The Fit Process - Myth Busters
"Myth Busters" BPRC Style...
Famous Myths Related to Proper Footwear Selection
"I'm a Big Guy, therefore I need a shoe with lots of stability and cushioning."
Not true. All shoes carried by BPRC are designed to match biomechanics and foot characteristics, not body types. Consider the fact that we carry Structured Cushioning shoes that can accommodate a women's size 6 and Neutral Cushioning shoes that can accommodate a men's size 17. Our fit process will successfully determine the appropriate footwear category and the appropriate shoes within that category for each individual...regardless of body shape and type.
"The outside of my shoe shows a wear pattern on the outside part of my heel, therefore I tend to underpronate."
Nope. Wear patterns on the heel give no indication of pronation tendency. Many runners and all walkers strike on their heel during the initial phase of the gait cycle (other runners are mid-foot or forefoot strikers). Instability (over or under pronation) becomes critical at midstance and toe-off, not at heel strike. In fact, nearly all shoes are designed to accommodate impact at the back or outside portion of the heel, by providing additional cushioning in the midsole, more durable rubber on the outsole, and a beveled outsole that is designed to allow for a smoother transition from heel strike to midstance.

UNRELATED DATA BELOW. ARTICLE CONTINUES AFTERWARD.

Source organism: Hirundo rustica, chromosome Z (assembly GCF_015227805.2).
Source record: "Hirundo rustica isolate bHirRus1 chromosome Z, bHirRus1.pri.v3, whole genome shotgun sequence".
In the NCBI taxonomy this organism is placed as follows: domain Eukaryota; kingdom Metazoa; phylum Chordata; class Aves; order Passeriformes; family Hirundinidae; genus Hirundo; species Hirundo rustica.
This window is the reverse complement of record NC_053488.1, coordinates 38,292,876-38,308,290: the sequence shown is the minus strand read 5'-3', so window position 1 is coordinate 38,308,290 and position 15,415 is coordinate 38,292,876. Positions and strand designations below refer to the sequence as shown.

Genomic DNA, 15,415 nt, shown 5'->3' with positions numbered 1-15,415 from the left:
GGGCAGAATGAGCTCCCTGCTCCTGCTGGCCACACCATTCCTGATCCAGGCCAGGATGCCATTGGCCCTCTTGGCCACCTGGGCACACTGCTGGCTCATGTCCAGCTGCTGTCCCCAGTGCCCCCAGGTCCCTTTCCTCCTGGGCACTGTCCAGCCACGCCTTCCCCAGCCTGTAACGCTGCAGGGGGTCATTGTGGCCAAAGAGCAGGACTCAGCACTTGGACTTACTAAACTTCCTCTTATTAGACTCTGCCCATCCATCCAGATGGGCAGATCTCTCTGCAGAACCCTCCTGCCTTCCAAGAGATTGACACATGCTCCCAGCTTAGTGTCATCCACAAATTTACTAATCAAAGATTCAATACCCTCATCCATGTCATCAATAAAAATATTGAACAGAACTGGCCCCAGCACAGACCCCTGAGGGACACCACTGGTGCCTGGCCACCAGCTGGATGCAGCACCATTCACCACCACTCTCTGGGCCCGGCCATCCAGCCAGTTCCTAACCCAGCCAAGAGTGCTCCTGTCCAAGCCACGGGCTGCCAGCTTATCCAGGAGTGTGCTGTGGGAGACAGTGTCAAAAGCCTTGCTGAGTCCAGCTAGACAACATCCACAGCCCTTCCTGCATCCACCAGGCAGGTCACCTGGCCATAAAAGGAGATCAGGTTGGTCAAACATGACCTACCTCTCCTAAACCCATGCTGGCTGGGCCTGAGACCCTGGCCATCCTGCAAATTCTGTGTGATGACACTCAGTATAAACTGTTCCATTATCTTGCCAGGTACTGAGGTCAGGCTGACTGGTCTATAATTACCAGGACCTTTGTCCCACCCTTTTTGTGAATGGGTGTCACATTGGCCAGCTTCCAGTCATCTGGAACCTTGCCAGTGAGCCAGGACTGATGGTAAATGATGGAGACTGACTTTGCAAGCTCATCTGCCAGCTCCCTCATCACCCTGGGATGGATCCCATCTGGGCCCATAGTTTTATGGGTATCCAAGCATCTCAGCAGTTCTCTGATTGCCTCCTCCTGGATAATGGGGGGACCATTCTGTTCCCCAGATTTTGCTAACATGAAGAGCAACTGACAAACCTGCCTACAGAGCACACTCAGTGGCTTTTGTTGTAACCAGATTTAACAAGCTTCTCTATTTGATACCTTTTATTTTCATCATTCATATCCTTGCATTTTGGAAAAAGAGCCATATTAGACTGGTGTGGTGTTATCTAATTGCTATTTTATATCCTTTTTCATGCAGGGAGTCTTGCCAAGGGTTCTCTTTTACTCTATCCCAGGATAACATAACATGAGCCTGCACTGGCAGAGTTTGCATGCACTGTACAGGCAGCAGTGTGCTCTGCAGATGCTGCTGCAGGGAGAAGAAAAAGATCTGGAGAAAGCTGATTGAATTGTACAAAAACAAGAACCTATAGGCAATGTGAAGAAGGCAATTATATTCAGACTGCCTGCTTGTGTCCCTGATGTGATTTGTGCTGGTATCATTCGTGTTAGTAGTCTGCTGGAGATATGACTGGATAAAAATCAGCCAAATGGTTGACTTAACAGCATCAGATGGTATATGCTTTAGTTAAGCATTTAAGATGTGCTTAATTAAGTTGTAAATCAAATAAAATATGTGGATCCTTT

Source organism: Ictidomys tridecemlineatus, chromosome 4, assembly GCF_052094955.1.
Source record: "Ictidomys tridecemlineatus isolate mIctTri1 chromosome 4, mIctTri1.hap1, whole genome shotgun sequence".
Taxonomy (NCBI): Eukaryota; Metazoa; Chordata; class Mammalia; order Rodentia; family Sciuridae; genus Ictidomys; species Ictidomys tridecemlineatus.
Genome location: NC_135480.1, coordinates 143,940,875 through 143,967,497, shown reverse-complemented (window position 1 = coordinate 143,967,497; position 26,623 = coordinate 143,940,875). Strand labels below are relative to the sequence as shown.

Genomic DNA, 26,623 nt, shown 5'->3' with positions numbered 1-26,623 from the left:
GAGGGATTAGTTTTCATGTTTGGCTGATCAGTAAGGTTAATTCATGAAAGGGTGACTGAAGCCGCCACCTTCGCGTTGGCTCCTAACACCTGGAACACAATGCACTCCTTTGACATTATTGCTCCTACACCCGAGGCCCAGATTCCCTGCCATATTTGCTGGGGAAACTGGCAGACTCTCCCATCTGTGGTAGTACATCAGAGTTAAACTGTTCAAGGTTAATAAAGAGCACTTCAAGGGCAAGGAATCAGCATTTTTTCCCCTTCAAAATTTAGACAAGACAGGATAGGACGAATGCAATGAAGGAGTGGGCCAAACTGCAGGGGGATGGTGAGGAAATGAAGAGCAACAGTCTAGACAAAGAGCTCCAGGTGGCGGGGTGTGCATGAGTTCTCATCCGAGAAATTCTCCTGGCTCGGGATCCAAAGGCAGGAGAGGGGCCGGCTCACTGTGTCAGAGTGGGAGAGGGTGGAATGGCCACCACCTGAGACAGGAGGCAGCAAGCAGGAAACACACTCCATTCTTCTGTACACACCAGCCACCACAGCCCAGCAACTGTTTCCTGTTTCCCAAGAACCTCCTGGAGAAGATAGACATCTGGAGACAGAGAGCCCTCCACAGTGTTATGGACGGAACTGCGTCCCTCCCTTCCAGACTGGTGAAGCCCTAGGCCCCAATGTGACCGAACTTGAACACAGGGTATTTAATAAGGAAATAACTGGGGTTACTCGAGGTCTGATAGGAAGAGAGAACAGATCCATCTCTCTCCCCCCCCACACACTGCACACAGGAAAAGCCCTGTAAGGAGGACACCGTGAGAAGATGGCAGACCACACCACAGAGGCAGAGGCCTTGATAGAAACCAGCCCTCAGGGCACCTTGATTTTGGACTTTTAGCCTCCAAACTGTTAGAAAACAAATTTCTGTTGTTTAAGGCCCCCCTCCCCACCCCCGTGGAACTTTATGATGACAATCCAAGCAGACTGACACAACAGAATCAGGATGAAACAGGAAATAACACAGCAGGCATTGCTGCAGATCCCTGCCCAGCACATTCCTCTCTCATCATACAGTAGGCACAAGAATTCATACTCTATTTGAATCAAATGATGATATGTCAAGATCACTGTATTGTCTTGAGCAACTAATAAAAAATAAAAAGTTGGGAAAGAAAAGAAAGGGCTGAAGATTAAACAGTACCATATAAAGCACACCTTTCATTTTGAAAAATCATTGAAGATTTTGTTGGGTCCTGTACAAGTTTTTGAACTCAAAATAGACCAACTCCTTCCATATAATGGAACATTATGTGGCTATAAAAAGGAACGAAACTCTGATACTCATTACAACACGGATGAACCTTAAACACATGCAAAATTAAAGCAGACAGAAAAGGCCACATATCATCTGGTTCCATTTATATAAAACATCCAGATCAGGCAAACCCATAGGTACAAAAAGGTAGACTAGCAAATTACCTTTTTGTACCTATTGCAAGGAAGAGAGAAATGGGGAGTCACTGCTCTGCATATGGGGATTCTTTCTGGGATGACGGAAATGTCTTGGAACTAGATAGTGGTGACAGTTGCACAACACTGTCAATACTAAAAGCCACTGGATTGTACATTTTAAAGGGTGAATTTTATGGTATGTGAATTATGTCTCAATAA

"I know I over-pronate because I have a flat arch."
"I know I under-pronate because I have a high arch."
Wrong. While it is certainly true that arch type plays a role in determining pronation tendency, it is one of a number of factors, and not the sole factor. Ankle strength and flexibility, as well as overall foot construction (including whether a foot is hyper-mobile or "loose") are important factors as well. Again, the BPRC Fit Process is designed to determine an individual's true pronation tendency by isolating various stages of the gait cycle while the foot is in motion. Of course, understanding arch type is also a critical part of this process, but more for understanding which shoes will provide the best fit, as opposed to helping us understand pronation tendency. » Store Programs